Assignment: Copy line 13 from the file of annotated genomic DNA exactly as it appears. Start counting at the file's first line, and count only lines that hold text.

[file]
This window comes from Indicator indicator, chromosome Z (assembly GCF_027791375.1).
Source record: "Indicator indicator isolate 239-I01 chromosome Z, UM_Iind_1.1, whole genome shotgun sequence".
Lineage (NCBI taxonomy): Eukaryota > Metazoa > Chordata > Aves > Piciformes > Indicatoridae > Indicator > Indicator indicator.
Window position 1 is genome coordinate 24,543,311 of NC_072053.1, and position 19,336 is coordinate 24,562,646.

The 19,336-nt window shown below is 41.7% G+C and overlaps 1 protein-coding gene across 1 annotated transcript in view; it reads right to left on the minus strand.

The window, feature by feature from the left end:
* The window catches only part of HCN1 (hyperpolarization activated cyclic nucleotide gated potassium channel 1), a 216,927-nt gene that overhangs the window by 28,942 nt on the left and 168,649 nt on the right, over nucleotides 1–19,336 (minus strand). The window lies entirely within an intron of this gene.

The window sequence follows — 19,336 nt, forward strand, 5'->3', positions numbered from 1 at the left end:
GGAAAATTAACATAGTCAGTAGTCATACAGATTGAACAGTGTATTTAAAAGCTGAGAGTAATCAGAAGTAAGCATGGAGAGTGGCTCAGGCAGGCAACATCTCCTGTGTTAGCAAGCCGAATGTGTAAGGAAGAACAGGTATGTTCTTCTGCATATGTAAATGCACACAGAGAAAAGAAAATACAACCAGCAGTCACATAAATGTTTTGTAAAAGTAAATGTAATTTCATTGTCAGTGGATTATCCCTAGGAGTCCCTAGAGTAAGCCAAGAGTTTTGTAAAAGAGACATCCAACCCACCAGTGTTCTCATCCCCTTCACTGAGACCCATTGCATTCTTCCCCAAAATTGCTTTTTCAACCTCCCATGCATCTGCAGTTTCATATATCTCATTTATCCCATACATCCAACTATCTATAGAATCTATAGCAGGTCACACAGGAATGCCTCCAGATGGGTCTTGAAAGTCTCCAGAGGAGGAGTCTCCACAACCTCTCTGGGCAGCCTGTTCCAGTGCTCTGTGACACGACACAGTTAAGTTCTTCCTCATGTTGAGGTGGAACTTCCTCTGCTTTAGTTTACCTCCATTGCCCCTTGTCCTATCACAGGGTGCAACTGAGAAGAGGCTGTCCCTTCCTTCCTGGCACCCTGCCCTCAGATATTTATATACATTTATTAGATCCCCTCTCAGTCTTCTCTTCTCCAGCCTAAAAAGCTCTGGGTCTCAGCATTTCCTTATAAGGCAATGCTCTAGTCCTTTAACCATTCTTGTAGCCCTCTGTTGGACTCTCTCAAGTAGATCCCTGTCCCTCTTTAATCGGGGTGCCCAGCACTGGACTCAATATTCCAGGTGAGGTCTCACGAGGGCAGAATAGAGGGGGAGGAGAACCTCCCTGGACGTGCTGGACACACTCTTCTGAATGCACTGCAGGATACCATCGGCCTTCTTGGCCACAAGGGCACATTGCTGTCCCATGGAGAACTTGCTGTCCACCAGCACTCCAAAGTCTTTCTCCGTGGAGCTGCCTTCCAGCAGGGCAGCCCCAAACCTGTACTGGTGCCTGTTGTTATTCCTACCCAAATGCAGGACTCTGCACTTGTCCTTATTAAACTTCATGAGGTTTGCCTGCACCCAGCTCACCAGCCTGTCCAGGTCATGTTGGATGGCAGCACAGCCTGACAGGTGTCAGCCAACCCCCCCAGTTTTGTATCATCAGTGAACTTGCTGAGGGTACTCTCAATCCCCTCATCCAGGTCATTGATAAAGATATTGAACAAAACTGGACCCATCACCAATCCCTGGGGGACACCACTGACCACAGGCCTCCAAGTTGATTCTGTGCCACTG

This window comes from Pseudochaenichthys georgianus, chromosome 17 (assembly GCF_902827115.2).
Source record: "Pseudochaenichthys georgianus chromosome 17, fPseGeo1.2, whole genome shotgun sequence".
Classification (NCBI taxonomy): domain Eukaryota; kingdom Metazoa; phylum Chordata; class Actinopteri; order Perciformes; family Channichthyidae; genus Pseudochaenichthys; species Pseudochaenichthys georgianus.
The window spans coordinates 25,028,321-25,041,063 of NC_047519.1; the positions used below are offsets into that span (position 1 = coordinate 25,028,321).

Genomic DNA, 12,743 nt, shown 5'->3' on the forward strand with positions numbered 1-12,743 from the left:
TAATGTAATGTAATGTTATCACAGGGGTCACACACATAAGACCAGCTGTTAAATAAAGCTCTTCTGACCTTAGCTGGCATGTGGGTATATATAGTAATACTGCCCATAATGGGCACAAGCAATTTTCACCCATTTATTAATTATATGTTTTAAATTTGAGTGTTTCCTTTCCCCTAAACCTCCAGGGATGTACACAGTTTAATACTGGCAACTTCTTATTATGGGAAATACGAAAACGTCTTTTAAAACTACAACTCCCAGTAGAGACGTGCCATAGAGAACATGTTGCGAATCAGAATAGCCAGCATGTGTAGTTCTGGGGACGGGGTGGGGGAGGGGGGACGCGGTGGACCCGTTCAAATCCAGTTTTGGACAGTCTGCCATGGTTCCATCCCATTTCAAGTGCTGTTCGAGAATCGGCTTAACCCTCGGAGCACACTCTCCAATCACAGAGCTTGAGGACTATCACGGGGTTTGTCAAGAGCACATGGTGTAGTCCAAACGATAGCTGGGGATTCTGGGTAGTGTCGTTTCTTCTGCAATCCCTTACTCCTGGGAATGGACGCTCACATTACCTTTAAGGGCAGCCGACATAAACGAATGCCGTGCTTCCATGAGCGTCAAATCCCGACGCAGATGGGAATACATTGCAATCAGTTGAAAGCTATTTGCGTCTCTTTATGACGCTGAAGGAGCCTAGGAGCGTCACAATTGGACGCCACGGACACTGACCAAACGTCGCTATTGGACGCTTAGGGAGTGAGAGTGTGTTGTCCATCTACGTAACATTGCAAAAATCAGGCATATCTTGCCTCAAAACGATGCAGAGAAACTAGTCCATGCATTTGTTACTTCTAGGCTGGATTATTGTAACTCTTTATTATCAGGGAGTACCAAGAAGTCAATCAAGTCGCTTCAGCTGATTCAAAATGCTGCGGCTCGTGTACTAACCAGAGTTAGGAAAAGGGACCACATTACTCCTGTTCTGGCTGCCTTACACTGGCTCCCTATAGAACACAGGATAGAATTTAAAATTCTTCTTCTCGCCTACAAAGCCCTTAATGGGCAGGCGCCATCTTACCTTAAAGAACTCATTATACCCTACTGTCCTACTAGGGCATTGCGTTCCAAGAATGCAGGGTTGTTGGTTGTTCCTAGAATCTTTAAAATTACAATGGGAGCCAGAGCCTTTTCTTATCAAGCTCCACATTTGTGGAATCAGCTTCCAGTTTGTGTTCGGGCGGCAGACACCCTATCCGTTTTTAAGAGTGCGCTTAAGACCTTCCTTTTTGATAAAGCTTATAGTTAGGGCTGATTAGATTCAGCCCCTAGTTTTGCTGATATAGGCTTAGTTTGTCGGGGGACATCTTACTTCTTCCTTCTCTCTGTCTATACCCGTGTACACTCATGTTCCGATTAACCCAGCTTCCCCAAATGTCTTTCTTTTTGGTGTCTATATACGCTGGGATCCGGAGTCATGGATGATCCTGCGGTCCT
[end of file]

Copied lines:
The window spans coordinates 25,028,321-25,041,063 of NC_047519.1; the positions used below are offsets into that span (position 1 = coordinate 25,028,321).